Given today’s widespread doping in all sports, the competitive results would be little different. But it would be safer, less deceitful, and create a more honorable and level playing field for athletes, coaches, and fans alike.
Nicholas Johnson, a former sports law professor, lives in Iowa City. Contact:


Gary Ellis provided the following response by email to this column:
Saw your piece in the Gazette. Got to ask, aren't you just saying that if it feels good do it? Is there any morality of what is right and wrong?

Perhaps we should just stop spending any public money on sports and let it survive on its own? Maybe we should do away with some of the celebrity status of activities like sports. Society would be better off if we focused on science and economics where our goals would be to improve the human existence.

To which I replied by email:
I can see how what you say in your first sentence could be a reader's take-away from the column.

There's law, morality, and there're also public health issues. But there's always that balance between personal freedom and self-imposed harms of such severity as to warrant what the opponents of regulation call "the nanny state."

For example, tobacco use is the single greatest cause of Americans' deaths. Alcohol is the nation's number one hard drug by every conceivable measure. We have anti-tobacco and alcohol encouragement, education, treatment centers and so forth -- but we do not ban the sale of either. That also could be said to be a form of "if it feels good do it."

Your second sentence is something I've advocated over the years (splitting the money collegiate sports off from universities) and that has some support from at least some athletes and agents.
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Monday, August 15, 2016

Maybe This Explains Trump

Understanding Donald Trump

Listen, you know these politicians, they don’t know me. They don’t understand me.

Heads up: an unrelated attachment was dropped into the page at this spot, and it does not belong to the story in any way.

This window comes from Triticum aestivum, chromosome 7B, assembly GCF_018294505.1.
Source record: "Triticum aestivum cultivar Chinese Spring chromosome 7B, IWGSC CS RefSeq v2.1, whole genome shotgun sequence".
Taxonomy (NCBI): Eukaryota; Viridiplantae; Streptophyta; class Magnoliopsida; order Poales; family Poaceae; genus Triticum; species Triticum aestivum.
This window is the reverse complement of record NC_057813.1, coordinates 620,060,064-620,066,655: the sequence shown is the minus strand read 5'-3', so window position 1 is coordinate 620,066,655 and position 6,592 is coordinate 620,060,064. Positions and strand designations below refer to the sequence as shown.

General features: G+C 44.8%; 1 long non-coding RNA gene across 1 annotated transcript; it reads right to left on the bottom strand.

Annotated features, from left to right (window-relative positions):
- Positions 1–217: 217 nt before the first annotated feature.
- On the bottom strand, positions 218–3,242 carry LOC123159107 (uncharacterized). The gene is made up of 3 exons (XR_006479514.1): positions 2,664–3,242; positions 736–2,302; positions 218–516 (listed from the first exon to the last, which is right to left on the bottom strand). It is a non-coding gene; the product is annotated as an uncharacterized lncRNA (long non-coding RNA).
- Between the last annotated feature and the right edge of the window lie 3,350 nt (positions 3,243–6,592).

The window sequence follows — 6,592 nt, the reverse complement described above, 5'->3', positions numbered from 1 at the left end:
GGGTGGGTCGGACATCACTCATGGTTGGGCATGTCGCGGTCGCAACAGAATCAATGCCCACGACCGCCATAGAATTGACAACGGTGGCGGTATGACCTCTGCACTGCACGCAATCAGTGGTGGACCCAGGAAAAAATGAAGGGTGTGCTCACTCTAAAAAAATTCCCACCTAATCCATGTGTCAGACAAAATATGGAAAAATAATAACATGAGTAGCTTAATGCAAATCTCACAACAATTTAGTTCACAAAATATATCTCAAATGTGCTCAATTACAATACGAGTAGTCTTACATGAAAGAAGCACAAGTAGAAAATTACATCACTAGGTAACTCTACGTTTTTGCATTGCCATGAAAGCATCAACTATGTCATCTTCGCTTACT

-- Donald Trump, "Second Amendment Speech," "Read the Full Transcript of Donald Trump’s ‘Second Amendment’ Speech," TIME, August 9, 2016

Donald Trump says we don't understand him. He's right. Politicians, reporters, and voters have had little to go on beyond their own speculations.

Some professional, and many armchair, psychiatrists think he displays classic, textbook narcissism and varieties of mental illness. Others believe he's just naturally mean-spirited, unthinking, crude, and lacking in empathy when he attacks military personnel who are captured, women, people with disabilities, Muslims, Gold Star families, and whoever else happens to be in his sights when his mouth opens.

There's speculation that he never has been serious about running, was surprised to have won the Republican nomination, and is preparing himself and us for his general election loss -- already blaming such an outcome on a hostile media ("the lowest form of life") and the "rigged" voting that will require his army of poll watchers.

And we can't overlook his brag reported by Fortune magazine: “It’s very possible that I could be the first presidential candidate to run and make money on it." Jerry Useem, "What Does Donald Trump Really Want?" Fortune, April 3, 2000. For a 2016 update, see Joseph P. Williams, "Is Trump’s Campaign Breaking the Law by Paying Money to Trump’s Businesses? Campaign Finance Experts Say It's Hard to Tell," U.S.News, June 22, 2016. Roughly 20% of his campaign expenditures involve payments to his own companies. Drew Griffin, Paul Murphy and Theodore Schleifer, "Trump Directs Nearly One-Fifth of His Money to His Own Businesses," CNN Politics, June 22, 2016.